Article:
The Solipsistics

Jesus of the Apes

by David Fufkin

25 September 2000

 

This is the fourth album from the Solipsistics, produced by Earle Mankey, the man who brought us the great Jupiter Affect record released this year. This recording is strong, but it took a while to sink in.

One adjective might be sophisticated. Their press materials quote one reviewer who compares the band’s material to Dylan, Lennon and Lou Reed. I wouldn’t go that far, only because when I read stuff like that, I know the reviewer is just lazy and not really listening. What sounds like “Dylan” or “Lennon” or “Reed” anyway? They all recorded a lot of great, but different, material. It doesn’t help me at all. Anyway…

cover art

The Solipsistics

Jesus of the Apes

(Frigidisk)
US: 26 Sep 2000

Combining well crafted pop structures, strong vocals and very interesting sounds reminiscent of latter era Beatles or XTC, the tracks on Jesus of the Apes are subtle and weave almost a progressive rock vibe. Except it’s prog with hooks. “The quiet room” builds from an interesting synth or recorder intro into nice “Walk on the Wild Side” call back vocals. “Employee of the Year” has a lead vocal reminiscent of Ian Anderson of Jethro Tull on “Thick As a Brick”, except the chorus is stronger. Track three, “They Like Me…” is an interesting use of vocoder (sounds like a computer voice). Tracks four and five (“Monolog”) bring it down a bit with “Monolog”, ending with a great “Our House” by Crosby, Stills and Nash-sounding vocal outro. “That kills me” is a highlight track, with its great keyboard sounds and vocals in a Scott Miller vein. “Glam Descend” is a beautiful acoustic piano-fueled track, and another highlight.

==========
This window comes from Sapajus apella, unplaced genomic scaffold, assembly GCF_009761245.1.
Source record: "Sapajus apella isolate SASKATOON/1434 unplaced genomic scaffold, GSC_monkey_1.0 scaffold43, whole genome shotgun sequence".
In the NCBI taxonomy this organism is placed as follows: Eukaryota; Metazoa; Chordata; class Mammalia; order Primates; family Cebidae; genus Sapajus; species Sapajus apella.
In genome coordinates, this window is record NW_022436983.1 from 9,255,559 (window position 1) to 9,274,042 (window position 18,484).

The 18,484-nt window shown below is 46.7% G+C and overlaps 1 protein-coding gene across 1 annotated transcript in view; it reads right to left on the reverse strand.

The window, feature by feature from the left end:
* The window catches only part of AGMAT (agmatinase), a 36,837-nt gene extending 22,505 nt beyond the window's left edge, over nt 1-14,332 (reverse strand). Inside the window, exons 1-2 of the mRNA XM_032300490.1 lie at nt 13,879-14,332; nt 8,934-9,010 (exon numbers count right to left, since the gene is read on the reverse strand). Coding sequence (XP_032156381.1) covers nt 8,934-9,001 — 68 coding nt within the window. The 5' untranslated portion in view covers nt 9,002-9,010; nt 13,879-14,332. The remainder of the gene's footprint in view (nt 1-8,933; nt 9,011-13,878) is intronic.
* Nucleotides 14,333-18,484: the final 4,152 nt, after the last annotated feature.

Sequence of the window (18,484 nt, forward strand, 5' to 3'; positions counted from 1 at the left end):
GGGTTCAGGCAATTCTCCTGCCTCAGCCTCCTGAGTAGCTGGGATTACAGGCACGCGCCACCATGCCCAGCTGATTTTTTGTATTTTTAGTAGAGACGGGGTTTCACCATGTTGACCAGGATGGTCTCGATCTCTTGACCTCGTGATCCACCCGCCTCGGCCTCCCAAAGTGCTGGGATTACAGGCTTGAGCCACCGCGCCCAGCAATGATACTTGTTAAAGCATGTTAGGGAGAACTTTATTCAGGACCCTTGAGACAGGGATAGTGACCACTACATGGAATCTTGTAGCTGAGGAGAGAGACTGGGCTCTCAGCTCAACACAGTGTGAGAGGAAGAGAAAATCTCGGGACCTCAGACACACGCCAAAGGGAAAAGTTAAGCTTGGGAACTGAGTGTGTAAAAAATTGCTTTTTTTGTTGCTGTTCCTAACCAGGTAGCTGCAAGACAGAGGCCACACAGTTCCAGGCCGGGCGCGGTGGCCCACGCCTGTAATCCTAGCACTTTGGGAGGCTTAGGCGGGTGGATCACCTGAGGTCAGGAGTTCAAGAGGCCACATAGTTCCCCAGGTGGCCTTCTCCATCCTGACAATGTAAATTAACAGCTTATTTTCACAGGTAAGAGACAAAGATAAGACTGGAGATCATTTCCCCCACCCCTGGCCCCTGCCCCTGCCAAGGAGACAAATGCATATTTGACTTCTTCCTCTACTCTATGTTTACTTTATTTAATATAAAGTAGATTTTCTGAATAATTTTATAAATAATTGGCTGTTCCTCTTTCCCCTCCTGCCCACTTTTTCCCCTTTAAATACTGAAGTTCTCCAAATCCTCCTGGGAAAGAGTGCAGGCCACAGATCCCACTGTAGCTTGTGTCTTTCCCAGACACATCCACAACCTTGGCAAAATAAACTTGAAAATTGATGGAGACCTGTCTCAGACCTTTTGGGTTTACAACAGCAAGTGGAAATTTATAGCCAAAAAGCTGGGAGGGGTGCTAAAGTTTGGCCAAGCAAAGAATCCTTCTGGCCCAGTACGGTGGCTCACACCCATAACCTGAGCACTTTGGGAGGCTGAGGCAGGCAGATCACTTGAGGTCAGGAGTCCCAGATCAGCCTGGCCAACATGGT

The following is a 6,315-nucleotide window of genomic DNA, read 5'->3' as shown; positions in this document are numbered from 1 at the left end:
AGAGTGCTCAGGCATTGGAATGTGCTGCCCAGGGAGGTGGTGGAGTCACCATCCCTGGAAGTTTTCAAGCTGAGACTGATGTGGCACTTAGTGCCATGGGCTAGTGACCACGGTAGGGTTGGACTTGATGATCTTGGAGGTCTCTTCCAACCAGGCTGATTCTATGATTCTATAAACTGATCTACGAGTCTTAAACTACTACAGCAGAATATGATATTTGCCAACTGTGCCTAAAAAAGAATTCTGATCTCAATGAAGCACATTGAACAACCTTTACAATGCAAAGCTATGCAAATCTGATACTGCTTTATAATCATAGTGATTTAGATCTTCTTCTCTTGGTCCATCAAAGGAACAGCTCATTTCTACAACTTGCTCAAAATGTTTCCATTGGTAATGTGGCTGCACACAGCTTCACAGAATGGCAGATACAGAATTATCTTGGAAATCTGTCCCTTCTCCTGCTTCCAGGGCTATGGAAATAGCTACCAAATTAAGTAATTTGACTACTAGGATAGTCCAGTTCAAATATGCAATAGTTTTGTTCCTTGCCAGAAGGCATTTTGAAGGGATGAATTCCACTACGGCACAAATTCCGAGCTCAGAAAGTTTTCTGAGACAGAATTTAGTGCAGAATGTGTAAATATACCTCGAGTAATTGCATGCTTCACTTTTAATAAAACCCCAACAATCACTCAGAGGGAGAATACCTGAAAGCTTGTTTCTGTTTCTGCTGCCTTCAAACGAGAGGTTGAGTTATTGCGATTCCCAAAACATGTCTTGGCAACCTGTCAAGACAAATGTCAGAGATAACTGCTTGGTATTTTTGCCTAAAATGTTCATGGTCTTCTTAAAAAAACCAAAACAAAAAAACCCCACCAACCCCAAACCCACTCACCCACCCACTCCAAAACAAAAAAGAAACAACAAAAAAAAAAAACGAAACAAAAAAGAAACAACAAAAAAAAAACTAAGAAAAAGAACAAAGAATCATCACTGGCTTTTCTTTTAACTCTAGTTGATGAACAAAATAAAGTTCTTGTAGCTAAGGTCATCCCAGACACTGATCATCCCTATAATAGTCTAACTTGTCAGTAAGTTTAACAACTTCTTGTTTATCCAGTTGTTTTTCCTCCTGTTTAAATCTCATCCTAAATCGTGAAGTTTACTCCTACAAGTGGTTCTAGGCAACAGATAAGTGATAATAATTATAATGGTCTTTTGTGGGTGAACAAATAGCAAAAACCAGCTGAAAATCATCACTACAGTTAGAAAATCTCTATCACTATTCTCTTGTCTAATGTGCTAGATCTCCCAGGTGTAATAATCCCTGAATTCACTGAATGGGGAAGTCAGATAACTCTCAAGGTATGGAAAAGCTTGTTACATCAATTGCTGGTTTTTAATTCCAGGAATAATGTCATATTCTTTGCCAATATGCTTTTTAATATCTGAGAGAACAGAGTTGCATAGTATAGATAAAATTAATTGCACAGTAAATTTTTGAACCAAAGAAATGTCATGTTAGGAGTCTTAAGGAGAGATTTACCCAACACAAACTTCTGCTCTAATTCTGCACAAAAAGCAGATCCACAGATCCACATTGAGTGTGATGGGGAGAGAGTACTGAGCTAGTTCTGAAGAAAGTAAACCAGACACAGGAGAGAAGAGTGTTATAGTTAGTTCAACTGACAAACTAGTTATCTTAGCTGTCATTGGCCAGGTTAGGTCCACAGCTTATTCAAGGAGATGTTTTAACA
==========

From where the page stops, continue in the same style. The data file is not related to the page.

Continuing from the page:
Certainly, the “S” (I can’t risk misspelling this name one more time) are mining the territory of latter-era Beatles post Revolver. Only the best artists dare travel down this road and the “S” mine from some of this territory very well.

The more I listened to this, the more I appreciated the excellent work on Jesus of the Apes. I have a feeling that if I listened to their catalog, I would “get” The Solipsistics better than I do. What I know from listening is that this is well crafted work with attention to detail. I hear a focused vision translated to digital audio. They are thinking before recording, sometimes a rare event.

 

We all know how critical it is to keep independent voices alive and strong online. Please consider a donation to support our work as an independent publisher devoted to the arts and humanities. Your donation will help PopMatters stay viable through these changing and challenging times where advertising no longer covers our costs. We need your help to keep PopMatters publishing. Thank you.

 


//comments
//Mixed media
//Blogs

20 Questions: Nashville Singer-Songwriter Natalie Hemby

// Sound Affects

"Natalie Hemby's Puxico is a standout debut from a songwriter who has been behind the scenes for over a decade.

READ the article